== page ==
A Trip Down Mammary Lane

This 81-year-old celebrates her 34-C's and their ability to nourish her daughter, prompt a few embarrassing moments, and still inspire a few leers. 

by Joy Feldman • More.com Member { View Profile }


Breasts — extolled in poetry and song, exploited in fashion and film, augmented, minimized, and, oh horrors, removed by the Amazon women warriors to enhance their archery — have always defined femininity. Mae West, Jane Russell, and Dolly Parton, with their double “D’s” diminished most women, but I am totally satisfied with my size 34C, and well-proportioned, athletically toned body. When my baby girl was born, my 34C’s became their slang name “jugs” by providing ample nourishment for her. It was great — no sterilizers, formula, bottles. 24/7, there was always plenty to satisfy her, and I watched in amazement as a scrawny newborn turned into a sturdy little girl. At eight months she ended that happy relationship by trying out her first tooth and biting the boob that fed her.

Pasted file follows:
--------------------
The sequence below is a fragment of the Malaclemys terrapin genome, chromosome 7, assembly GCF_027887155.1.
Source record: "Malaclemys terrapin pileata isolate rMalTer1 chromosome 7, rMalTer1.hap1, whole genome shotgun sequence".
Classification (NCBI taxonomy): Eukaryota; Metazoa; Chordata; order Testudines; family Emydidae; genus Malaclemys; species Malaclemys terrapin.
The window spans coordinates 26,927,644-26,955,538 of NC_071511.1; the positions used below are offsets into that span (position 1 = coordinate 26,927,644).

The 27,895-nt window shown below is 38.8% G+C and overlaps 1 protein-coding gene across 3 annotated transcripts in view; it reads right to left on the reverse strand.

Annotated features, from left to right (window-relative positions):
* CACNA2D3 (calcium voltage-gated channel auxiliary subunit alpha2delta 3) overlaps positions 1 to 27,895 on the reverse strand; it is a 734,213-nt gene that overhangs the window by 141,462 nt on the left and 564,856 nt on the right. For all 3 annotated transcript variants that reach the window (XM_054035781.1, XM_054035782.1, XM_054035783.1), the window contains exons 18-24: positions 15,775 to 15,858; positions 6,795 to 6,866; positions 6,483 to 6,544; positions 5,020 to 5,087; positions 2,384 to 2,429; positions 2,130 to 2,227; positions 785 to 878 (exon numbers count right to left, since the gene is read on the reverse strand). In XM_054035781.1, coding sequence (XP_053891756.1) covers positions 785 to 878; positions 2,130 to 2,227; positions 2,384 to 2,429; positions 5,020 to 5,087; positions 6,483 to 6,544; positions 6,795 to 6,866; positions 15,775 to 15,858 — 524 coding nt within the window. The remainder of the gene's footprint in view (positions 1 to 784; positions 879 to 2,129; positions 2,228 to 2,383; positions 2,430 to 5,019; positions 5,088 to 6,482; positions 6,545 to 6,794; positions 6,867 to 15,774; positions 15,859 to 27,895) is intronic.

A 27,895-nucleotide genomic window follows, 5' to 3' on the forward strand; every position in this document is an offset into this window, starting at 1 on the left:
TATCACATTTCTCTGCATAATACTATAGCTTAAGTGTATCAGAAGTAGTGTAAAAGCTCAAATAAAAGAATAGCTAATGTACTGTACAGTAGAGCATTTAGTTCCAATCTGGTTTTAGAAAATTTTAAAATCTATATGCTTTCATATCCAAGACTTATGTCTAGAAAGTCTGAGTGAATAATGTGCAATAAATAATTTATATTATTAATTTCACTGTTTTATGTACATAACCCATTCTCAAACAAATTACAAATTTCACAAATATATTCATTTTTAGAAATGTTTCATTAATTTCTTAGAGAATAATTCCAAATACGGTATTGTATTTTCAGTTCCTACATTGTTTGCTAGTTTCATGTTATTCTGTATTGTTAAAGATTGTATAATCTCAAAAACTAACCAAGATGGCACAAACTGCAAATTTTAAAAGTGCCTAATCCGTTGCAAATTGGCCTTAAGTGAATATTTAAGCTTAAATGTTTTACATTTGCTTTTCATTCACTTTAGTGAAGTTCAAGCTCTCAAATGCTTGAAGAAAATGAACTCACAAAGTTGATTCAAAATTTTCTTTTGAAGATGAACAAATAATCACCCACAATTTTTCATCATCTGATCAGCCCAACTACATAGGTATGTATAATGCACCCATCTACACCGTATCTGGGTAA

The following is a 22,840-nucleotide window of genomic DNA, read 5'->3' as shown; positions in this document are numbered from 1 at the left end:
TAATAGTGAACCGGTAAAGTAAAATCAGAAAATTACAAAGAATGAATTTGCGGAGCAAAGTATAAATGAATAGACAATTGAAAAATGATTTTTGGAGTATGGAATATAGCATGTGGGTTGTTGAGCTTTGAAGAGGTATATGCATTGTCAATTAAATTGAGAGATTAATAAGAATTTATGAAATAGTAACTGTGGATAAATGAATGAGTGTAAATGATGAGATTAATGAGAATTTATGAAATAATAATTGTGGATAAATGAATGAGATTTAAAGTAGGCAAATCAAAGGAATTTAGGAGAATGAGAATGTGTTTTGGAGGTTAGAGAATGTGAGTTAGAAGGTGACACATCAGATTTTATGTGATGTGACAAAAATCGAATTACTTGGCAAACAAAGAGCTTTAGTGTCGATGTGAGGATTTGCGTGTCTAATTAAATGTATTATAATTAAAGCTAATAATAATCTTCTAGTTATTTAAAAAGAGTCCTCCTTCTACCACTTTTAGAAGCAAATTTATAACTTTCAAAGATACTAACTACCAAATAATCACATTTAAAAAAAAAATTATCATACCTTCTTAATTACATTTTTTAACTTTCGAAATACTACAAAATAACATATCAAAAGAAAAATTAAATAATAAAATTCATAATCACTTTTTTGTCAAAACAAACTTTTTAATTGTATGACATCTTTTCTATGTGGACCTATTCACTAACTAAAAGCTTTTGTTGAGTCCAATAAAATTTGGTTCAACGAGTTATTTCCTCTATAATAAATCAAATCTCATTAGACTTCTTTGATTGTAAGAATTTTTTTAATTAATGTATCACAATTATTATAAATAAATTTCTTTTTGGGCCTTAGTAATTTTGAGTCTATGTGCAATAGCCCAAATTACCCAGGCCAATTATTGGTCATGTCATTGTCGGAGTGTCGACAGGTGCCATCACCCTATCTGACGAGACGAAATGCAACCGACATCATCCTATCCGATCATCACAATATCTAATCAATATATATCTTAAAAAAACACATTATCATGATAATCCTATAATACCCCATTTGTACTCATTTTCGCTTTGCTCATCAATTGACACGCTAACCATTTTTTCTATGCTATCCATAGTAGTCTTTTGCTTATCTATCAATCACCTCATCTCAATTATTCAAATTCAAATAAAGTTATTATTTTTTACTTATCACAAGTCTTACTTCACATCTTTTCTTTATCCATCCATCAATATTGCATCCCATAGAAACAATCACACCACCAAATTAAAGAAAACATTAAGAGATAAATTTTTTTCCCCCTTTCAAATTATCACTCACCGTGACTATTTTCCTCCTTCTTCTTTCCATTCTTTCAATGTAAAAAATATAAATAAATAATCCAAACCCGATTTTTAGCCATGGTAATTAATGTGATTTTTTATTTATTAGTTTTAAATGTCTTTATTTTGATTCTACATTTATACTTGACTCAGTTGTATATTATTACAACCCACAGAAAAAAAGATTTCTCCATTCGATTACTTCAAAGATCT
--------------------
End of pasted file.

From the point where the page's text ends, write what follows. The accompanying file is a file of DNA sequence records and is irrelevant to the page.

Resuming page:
There have been times when my 34C’s took on far greater proportions than their actual size. When shopping at my favorite farmers’ market, I carefully guided the organic eggs into my shopping cart but I did not notice the label had adhered to the tip of my left breast. When people started staring, I, too looked and was totally embarrassed to see the label from the egg box proclaiming, “jumbo white.” The next time I ran into difficulty was at a family dinner in an exquisite, expensive steak house. The place was mostly empty when we arrived, but as the evening progressed, the noise level accelerated as the crowd grew, and I had to lean closer to the table to hear the conversation. Suddenly my right nipple felt cold. “That’s weird,” I thought and looked down to see it fully encased in raspberry sorbet. Walking out of that crowded restaurant with one very pink breast was a challenge. 

When my physical therapist was helping me with the exercises to repair my shoulder, he showed me how to pull the pink and green bands, saying, “Up front and proud, pull your shoulders blades back as if you are trying to make them touch each other.”  I started pulling the pink band — 20 times, then the green 20 times, back to the pink and then the green again. About half way through, I noticed another patient, comfortably ensconced in a heat wrap, literally leering at my 34C’s. Hmmm, I thought, still getting leered at at 81 isn’t bad. Up front and proud I shall remain.

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